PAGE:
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After relief efforts, a solution

While we do all we can to help during an emergency, Extollo is not a disaster-relief organization. Our focus is long term, sustainable change through skill development in the construction trades, economic development through jobs in the construction industry, and bringing earthquake-resistant homes to the housing market - particularly to those who need them the most. Thus we are working hard to prevent innocent lives being lost to the next natural disaster in Haiti.

We are proud of our team member, Carlos, who temporarily worked with the US Coast Guard and other branches of the US military involved in the rescue efforts after the earthquake in Haiti. Carlos was at the epicenter of the earthquake, serving as an interpreter and logistics support, assisting the US military’s broad rescue efforts. We are happy Carlos was able to help the US military and we are proud to be, in a small way, part of the rescue efforts.

Carlos is a good example of Extollo’s approach to Haiti: willing to help in any way during a natural disaster but primarily driven to build and train so that the reason for so much death is prevented in the first place.

The 7.2 earthquake that struck southern Haiti on Aug. 14, leveling homes and other structures with people still in them, made it brutally apparent that Haiti’s normative construction techniques and re-construction plans will not prevent another disaster of this nature from happening again and again.

The January 2010 earthquake that hit a much more populous part of Haiti and killed an estimated 200,000 to 300,000 people made the world aware of the dangers of shoddy construction techniques and almost non-existent building code enforcement. This latest earthquake brought to light that the core problem still remains. A recent article in National Geographic (“Here’s what makes earthquakes so devastating in Haiti”): makes this point very clear:

Both quakes are part of Haiti’s long history of shakes, which results from the island nation’s position at the edge of the slowly shifting Caribbean plate. The movements build stresses in a network of fractures that crisscross the island, which occasionally release pent-up stress in ground-rattling earthquakes. While the region’s quakes are not the most powerful in the world, their deadliness is magnified by Haiti’s abundance of concrete and masonry buildings that were not built to withstand earthquakes.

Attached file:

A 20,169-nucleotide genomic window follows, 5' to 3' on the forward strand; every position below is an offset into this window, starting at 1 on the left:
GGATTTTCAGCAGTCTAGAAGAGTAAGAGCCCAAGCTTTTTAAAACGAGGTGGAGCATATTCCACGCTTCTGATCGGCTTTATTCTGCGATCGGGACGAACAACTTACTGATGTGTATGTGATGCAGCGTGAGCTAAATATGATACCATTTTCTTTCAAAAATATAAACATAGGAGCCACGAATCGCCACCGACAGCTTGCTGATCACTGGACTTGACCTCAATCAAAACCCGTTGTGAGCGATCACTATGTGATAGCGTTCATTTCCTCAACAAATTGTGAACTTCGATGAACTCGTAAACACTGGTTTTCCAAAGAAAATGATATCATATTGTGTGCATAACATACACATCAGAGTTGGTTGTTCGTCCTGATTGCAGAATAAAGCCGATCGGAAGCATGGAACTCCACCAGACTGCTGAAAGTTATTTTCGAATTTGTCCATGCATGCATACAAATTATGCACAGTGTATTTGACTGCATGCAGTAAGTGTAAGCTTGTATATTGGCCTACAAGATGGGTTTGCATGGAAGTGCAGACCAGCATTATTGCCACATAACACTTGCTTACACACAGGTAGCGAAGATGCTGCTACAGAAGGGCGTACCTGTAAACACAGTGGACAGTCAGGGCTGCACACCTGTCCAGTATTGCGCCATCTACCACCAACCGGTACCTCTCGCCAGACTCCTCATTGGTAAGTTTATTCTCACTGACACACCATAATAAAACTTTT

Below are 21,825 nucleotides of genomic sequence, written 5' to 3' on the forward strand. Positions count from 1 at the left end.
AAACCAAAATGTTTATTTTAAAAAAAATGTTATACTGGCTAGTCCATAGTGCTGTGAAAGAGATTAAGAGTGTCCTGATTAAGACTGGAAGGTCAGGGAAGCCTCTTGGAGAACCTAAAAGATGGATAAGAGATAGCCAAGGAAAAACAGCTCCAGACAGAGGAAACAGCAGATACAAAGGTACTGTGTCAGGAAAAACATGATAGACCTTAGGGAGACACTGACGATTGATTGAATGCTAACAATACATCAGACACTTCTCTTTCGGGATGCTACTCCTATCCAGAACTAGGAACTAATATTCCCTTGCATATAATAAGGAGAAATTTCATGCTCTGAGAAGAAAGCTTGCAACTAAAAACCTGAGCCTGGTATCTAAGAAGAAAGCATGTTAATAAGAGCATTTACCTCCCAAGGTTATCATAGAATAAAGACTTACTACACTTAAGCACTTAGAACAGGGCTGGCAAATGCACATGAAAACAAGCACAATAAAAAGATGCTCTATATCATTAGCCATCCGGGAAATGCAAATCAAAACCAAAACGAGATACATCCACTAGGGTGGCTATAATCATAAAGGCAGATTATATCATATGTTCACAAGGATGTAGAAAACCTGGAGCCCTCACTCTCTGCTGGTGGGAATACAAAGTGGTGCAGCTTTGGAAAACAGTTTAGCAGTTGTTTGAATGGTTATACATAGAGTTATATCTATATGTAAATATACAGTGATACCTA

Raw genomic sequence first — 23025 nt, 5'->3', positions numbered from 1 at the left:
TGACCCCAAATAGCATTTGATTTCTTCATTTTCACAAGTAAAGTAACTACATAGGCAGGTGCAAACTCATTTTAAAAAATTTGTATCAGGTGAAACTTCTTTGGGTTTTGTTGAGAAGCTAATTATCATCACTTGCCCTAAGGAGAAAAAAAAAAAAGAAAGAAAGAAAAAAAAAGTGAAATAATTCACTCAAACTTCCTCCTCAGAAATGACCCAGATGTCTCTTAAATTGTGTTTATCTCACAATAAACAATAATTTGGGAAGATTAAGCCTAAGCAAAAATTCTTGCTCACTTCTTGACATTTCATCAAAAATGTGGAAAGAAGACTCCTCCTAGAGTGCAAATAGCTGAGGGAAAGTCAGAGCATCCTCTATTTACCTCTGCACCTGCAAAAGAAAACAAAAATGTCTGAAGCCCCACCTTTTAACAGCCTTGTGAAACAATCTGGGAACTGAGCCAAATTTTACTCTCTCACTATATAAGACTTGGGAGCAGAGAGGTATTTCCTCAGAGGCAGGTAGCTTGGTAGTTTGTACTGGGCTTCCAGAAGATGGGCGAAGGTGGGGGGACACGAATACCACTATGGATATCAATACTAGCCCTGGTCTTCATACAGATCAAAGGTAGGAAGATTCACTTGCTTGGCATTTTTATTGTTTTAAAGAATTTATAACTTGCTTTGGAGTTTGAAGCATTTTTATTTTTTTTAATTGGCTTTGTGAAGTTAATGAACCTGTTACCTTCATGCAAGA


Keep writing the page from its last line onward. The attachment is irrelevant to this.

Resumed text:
It is exceedingly difficult to build structures resilient to natural disasters in a context like Haiti. Extreme poverty, and the inability to afford quality materials (or even afford the correct type of materials at all), is a significant contributor to the problem. When you simply need a roof over your family’s head, you use whatever you can find. On top of this, the know-how of basic construction practices and standards is oftentimes missing. Haiti has building codes that meet international building standards but with no real inspections or enforcement, corners are cut, resulting in substandard buildings that cannot hold up to the strain of natural disasters.

(photos taken by Winston Powers)

We believe that the future of Haiti is Haitian - and a stronger Haiti should be (and is) in the hands of Haitian men and women with the skills to build structures resilient to natural disasters of any kind.

Our mission is to help ambitious men and women in Haiti lift themselves out of extreme poverty through skill acquisition, character development, and economic opportunity. “I started Extollo because what Haiti needed the most after the 2010 earthquake are people of character and competency who can build structures that can stand up to natural disasters’” states Extollo founder, Sherman Balch. “The next stage is to give Haitians not just skills but a whole new way of building that can ensure quality and resiliency.”

Extollo is embarking on an ambitious venture to be the “first-mover” of tilt-up construction in Haiti. Leveraging Balch’s expertise as an innovator of tilt-up construction technology, Extollo is currently developing operations to produce a panelized, earthquake-resistant house. And as the first-mover of this construction technology in Haiti, Extollo will also create a specialized training program specific to tilt-up, to develop Haitian construction leaders and a capable tilt-up construction workforce. Carlos, our team member mentioned above, will be a key member of the tilt-up construction team - building houses that will withstand natural disasters and protect the people inside them.

The panelized house, because of its design and use of tilt-up concrete walls, will meet or exceed California seismic requirements as well as being LEED Platinum certified, while using materials and other inputs easily accessible in Haiti. Extollo is developing its tilt-up operations to fabricate the wall and security fence panels on its campus in Bercy and also developing operations to be mobile: able to relocate the concrete mixing and pouring operations to different job sites depending on the scale of the job. As a sign of the need and market demand for quality, affordable housing, the government of Haiti projects that hundreds of thousands of homes will need to be built in the coming years.

We are grateful that God has led us to Haiti for such a moment as this: to help in the relief efforts - and to bring an innovative, long-term solution to one of Haiti’s greatest needs.

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